I want now to consider some of the points raised by the hon. Members for Wrexham and for Bradford, South. Several of those points revolved around concerns about the facilities which will be provided to ensure that the scheme works effectively. I want to make it perfectly clear that the passage of this Bill into law will not automatically bring the scheme into operation. The scheme must be activated and British Rail has made it clear that no such activation would be requested until it was totally convinced that the right equipment and the right publicity had been provided to ensure that the travelling public understood the scheme and that the problems that have been referred to of the difficulty in obtaining tickets had been dealt with.
As I explained on Second Reading, there will inevitably be occasions when the travelling public will have difficulty in obtaining tickets. That is why new automatic machines--of which 1,000 are on order--will be brought into play and why the new deferred ticket machine which will accept all coins from 5p to £1 will also be available on station concourses. Therefore, passengers who have not been able to obtain a full ticket, perhaps because of queues, will be absolved from blame if they possess a deferred payment ticket. They will be able to pay the remainder of the ticket price later.
Mr. Snape : The hon. Gentleman has just raised a very important point. When we debated this on Second Reading I understood that the deferred payment machine would not be activated unless it was impossible for passengers to buy tickets at the booking office. Is that wrong, or has there been a change since Second Reading?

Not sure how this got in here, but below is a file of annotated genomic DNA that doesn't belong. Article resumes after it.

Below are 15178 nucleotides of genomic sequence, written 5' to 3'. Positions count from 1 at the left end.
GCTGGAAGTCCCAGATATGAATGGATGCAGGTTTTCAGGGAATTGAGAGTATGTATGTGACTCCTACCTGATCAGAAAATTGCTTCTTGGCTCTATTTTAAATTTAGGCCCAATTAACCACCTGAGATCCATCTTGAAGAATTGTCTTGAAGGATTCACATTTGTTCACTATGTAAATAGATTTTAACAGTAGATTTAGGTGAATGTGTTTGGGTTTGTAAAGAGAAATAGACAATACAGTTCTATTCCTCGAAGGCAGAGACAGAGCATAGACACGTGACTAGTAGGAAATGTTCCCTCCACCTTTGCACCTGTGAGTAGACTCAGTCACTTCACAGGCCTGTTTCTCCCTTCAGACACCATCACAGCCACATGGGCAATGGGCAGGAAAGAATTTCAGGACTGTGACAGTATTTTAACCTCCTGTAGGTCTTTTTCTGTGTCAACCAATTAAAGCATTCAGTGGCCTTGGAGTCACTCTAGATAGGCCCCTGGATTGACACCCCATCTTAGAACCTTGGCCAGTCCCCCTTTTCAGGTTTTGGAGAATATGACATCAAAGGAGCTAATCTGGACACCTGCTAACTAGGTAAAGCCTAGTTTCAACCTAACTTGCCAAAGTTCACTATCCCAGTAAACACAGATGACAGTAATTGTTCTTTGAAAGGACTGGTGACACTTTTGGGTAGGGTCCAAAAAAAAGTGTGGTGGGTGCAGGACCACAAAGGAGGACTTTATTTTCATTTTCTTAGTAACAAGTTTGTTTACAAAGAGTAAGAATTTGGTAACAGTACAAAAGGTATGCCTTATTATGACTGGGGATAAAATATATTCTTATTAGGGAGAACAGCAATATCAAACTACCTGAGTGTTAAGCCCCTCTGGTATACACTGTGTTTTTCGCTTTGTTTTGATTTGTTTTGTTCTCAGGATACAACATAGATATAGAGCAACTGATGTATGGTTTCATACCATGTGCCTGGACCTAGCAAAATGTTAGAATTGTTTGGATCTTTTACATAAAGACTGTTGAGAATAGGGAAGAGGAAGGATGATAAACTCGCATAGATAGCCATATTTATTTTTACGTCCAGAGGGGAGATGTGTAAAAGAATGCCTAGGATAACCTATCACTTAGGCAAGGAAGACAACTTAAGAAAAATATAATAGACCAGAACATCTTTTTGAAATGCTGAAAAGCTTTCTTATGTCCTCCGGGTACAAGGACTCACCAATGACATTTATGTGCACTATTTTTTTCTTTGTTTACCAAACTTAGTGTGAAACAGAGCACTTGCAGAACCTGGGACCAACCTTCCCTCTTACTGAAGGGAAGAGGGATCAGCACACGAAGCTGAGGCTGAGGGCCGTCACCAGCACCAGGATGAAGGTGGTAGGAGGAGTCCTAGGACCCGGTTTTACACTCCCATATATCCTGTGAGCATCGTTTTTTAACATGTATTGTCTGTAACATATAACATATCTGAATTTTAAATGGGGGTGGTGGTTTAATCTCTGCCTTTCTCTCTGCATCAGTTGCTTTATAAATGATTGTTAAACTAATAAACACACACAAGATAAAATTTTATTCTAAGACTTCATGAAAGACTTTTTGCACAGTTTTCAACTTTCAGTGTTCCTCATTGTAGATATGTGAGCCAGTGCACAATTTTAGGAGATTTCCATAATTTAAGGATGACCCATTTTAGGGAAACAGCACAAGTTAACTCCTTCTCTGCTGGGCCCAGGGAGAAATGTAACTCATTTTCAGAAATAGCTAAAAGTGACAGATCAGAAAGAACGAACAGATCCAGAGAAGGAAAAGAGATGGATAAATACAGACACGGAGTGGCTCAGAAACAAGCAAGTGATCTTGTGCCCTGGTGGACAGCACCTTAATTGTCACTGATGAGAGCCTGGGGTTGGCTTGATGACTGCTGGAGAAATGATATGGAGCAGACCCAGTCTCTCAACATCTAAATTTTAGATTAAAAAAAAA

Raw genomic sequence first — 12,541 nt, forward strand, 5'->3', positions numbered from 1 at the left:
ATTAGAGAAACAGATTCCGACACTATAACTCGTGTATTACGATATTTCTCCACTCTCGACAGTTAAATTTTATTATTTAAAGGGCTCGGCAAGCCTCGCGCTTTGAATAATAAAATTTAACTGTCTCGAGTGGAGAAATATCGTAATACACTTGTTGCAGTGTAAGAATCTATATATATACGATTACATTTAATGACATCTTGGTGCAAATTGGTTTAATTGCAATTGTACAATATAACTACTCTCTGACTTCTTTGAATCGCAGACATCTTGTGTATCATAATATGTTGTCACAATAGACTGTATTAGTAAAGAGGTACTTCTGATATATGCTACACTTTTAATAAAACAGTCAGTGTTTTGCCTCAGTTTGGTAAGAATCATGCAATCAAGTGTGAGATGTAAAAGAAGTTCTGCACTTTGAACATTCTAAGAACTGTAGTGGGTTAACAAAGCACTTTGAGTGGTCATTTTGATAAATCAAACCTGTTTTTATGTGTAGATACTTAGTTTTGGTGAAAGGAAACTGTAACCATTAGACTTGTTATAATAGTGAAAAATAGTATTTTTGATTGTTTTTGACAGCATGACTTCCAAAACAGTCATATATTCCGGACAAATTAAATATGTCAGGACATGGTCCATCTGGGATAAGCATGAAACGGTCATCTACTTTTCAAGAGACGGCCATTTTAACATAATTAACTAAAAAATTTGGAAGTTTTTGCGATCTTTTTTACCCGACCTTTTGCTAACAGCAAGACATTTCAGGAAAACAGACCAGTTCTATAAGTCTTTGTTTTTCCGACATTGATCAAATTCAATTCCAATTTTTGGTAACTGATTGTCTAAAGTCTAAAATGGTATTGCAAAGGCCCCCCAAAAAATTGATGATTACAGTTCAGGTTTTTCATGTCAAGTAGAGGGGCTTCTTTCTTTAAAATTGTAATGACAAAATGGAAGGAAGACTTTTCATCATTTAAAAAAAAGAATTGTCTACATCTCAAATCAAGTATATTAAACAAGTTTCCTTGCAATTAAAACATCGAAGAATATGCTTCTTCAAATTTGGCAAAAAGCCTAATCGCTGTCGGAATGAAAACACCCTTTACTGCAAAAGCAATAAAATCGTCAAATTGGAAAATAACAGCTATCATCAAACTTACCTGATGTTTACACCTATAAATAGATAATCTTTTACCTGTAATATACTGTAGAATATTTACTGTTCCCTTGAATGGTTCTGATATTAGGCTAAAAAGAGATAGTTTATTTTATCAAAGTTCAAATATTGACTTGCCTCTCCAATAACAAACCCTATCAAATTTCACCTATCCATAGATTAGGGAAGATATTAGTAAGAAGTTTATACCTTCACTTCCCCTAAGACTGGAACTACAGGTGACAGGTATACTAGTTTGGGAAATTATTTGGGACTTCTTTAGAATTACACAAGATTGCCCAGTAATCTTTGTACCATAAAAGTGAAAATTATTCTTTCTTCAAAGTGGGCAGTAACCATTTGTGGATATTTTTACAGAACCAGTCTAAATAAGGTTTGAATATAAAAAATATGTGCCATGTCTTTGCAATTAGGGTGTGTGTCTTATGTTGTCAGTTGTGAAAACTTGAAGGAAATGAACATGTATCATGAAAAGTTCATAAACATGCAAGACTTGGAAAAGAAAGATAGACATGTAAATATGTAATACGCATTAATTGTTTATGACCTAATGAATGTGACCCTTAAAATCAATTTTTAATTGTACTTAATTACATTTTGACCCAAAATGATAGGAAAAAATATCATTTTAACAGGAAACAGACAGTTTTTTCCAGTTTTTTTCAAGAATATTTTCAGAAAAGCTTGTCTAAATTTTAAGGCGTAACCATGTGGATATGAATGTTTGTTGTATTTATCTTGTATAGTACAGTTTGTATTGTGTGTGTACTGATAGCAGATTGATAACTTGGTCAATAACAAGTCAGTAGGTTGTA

Safeguards for passengers who are concerned about whether they are guilty of misdemeanours are contained in clause 4. Those are far-reaching safeguards. The hon. Member for West Bromwich, East will recall that I read out a list of possible situations in which a passenger might find himself and it would be wrong of me to read it out again. However, it is important to point out that detailed training will be required of those who will be responsible for carrying out the ticket checks. People checking tickets must listen to the passenger's explanation. They will not automatically say, "You're guilty." There may be reasons why the passenger had difficulty in obtaining a ticket and there may be a sensible explanation. If it is immediately
Column 1194obvious that British Rail is at fault at the ticket office--and the hon. Member for West Bromwich, East has just raised this point--that will be taken into consideration before a penalty notice is issued. If a passenger's explanation is suspect, the authorised person will begin to press for details, including the passenger's address. If he is not satisfied, he or she will report the matter to the penalty fares office with a brief statement from the passenger--the passenger still has an opportunity to make his excuse available to the final arbiter. The name and address and other details of the passenger will be checked and only then will a penalty fare notice be issued. The passenger will then be told that he has 21 days to pay. That is another safeguard. Had we had time to consider the amendments, we would have considered one tabled by the hon. Member for Wrexham on that point. It is important to make it crystal clear that no penalty fare notice will be issued until it is found that the circumstances are correct. I would not want any prospective, law-abiding British Rail traveller to feel that he was risking being forced to pay a fine.
Mr. Pike : There is a fear that the genuine passenger who wants to pay the fare will be worried about incurring the penalty fare. The hon. Gentleman said that the scheme cannot be activated until British Rail is satisfied that the ticket machines and staffing systems are correct. Who must the board of British Rail satisfy? Must it satisfy the Secretary of State or the House? It is important to know that.
"It shall be the duty of the Board to secure that the requirements of subsection (3) below with respect to warning notices are met in the case of a train service in relation to travel on which the penalty fare provisions have effect."
Clause 8(3) states :